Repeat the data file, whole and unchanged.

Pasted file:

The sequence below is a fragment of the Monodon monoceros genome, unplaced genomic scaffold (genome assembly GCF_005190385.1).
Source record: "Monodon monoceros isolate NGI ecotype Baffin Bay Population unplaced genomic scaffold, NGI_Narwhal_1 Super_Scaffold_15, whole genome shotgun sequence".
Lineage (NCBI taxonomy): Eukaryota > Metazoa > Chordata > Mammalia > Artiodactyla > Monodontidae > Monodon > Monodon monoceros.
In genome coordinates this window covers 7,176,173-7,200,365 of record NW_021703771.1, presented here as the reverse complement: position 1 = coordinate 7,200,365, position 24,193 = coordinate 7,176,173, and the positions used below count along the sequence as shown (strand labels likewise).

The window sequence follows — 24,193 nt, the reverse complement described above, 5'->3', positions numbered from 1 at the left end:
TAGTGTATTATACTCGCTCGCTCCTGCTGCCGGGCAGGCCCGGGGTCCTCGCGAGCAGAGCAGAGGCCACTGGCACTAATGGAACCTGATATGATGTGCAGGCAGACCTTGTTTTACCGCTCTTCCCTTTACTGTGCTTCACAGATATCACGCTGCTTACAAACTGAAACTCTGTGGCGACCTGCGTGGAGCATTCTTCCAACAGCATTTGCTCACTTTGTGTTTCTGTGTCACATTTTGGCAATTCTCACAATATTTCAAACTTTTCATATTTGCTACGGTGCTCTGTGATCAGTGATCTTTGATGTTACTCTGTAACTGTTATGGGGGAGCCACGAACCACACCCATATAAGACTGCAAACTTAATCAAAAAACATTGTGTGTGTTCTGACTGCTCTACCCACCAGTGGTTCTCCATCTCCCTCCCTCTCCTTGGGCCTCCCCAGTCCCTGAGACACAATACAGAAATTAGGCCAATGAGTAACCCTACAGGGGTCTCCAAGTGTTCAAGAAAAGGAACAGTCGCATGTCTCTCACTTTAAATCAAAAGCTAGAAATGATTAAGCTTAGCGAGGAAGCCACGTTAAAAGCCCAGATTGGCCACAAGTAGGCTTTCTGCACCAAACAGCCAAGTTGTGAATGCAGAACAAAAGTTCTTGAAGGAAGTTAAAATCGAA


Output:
The sequence below is a fragment of the Monodon monoceros genome, unplaced genomic scaffold (genome assembly GCF_005190385.1).
Source record: "Monodon monoceros isolate NGI ecotype Baffin Bay Population unplaced genomic scaffold, NGI_Narwhal_1 Super_Scaffold_15, whole genome shotgun sequence".
Lineage (NCBI taxonomy): Eukaryota > Metazoa > Chordata > Mammalia > Artiodactyla > Monodontidae > Monodon > Monodon monoceros.
In genome coordinates this window covers 7,176,173-7,200,365 of record NW_021703771.1, presented here as the reverse complement: position 1 = coordinate 7,200,365, position 24,193 = coordinate 7,176,173, and the positions used below count along the sequence as shown (strand labels likewise).

The window sequence follows — 24,193 nt, the reverse complement described above, 5'->3', positions numbered from 1 at the left end:
TAGTGTATTATACTCGCTCGCTCCTGCTGCCGGGCAGGCCCGGGGTCCTCGCGAGCAGAGCAGAGGCCACTGGCACTAATGGAACCTGATATGATGTGCAGGCAGACCTTGTTTTACCGCTCTTCCCTTTACTGTGCTTCACAGATATCACGCTGCTTACAAACTGAAACTCTGTGGCGACCTGCGTGGAGCATTCTTCCAACAGCATTTGCTCACTTTGTGTTTCTGTGTCACATTTTGGCAATTCTCACAATATTTCAAACTTTTCATATTTGCTACGGTGCTCTGTGATCAGTGATCTTTGATGTTACTCTGTAACTGTTATGGGGGAGCCACGAACCACACCCATATAAGACTGCAAACTTAATCAAAAAACATTGTGTGTGTTCTGACTGCTCTACCCACCAGTGGTTCTCCATCTCCCTCCCTCTCCTTGGGCCTCCCCAGTCCCTGAGACACAATACAGAAATTAGGCCAATGAGTAACCCTACAGGGGTCTCCAAGTGTTCAAGAAAAGGAACAGTCGCATGTCTCTCACTTTAAATCAAAAGCTAGAAATGATTAAGCTTAGCGAGGAAGCCACGTTAAAAGCCCAGATTGGCCACAAGTAGGCTTTCTGCACCAAACAGCCAAGTTGTGAATGCAGAACAAAAGTTCTTGAAGGAAGTTAAAATCGAA